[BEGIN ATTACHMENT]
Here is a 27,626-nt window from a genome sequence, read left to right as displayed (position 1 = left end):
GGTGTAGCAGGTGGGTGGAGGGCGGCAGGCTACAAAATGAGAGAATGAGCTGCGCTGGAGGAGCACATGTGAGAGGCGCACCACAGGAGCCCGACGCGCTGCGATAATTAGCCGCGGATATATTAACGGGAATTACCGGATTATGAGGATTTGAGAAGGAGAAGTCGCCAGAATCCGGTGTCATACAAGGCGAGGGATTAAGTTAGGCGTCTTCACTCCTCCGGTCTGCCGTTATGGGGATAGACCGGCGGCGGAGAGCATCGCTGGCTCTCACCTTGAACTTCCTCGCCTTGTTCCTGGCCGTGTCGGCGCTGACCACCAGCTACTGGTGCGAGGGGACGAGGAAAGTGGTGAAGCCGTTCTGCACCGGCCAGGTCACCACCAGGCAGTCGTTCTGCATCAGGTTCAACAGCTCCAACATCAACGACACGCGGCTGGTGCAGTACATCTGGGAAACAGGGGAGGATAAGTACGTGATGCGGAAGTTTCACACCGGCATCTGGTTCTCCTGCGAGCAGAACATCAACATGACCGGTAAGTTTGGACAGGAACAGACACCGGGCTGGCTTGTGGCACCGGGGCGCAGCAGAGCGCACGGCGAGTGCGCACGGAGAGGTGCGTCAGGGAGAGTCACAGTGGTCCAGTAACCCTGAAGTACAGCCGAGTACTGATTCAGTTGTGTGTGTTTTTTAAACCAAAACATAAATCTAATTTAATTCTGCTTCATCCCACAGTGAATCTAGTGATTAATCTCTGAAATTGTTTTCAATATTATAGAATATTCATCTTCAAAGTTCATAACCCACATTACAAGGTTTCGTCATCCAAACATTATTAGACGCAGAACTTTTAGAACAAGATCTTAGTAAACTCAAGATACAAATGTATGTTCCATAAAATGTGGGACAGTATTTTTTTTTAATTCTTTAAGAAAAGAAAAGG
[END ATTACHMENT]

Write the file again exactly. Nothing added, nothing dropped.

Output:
Here is a 27,626-nt window from a genome sequence, read left to right as displayed (position 1 = left end):
GGTGTAGCAGGTGGGTGGAGGGCGGCAGGCTACAAAATGAGAGAATGAGCTGCGCTGGAGGAGCACATGTGAGAGGCGCACCACAGGAGCCCGACGCGCTGCGATAATTAGCCGCGGATATATTAACGGGAATTACCGGATTATGAGGATTTGAGAAGGAGAAGTCGCCAGAATCCGGTGTCATACAAGGCGAGGGATTAAGTTAGGCGTCTTCACTCCTCCGGTCTGCCGTTATGGGGATAGACCGGCGGCGGAGAGCATCGCTGGCTCTCACCTTGAACTTCCTCGCCTTGTTCCTGGCCGTGTCGGCGCTGACCACCAGCTACTGGTGCGAGGGGACGAGGAAAGTGGTGAAGCCGTTCTGCACCGGCCAGGTCACCACCAGGCAGTCGTTCTGCATCAGGTTCAACAGCTCCAACATCAACGACACGCGGCTGGTGCAGTACATCTGGGAAACAGGGGAGGATAAGTACGTGATGCGGAAGTTTCACACCGGCATCTGGTTCTCCTGCGAGCAGAACATCAACATGACCGGTAAGTTTGGACAGGAACAGACACCGGGCTGGCTTGTGGCACCGGGGCGCAGCAGAGCGCACGGCGAGTGCGCACGGAGAGGTGCGTCAGGGAGAGTCACAGTGGTCCAGTAACCCTGAAGTACAGCCGAGTACTGATTCAGTTGTGTGTGTTTTTTAAACCAAAACATAAATCTAATTTAATTCTGCTTCATCCCACAGTGAATCTAGTGATTAATCTCTGAAATTGTTTTCAATATTATAGAATATTCATCTTCAAAGTTCATAACCCACATTACAAGGTTTCGTCATCCAAACATTATTAGACGCAGAACTTTTAGAACAAGATCTTAGTAAACTCAAGATACAAATGTATGTTCCATAAAATGTGGGACAGTATTTTTTTTTAATTCTTTAAGAAAAGAAAAGG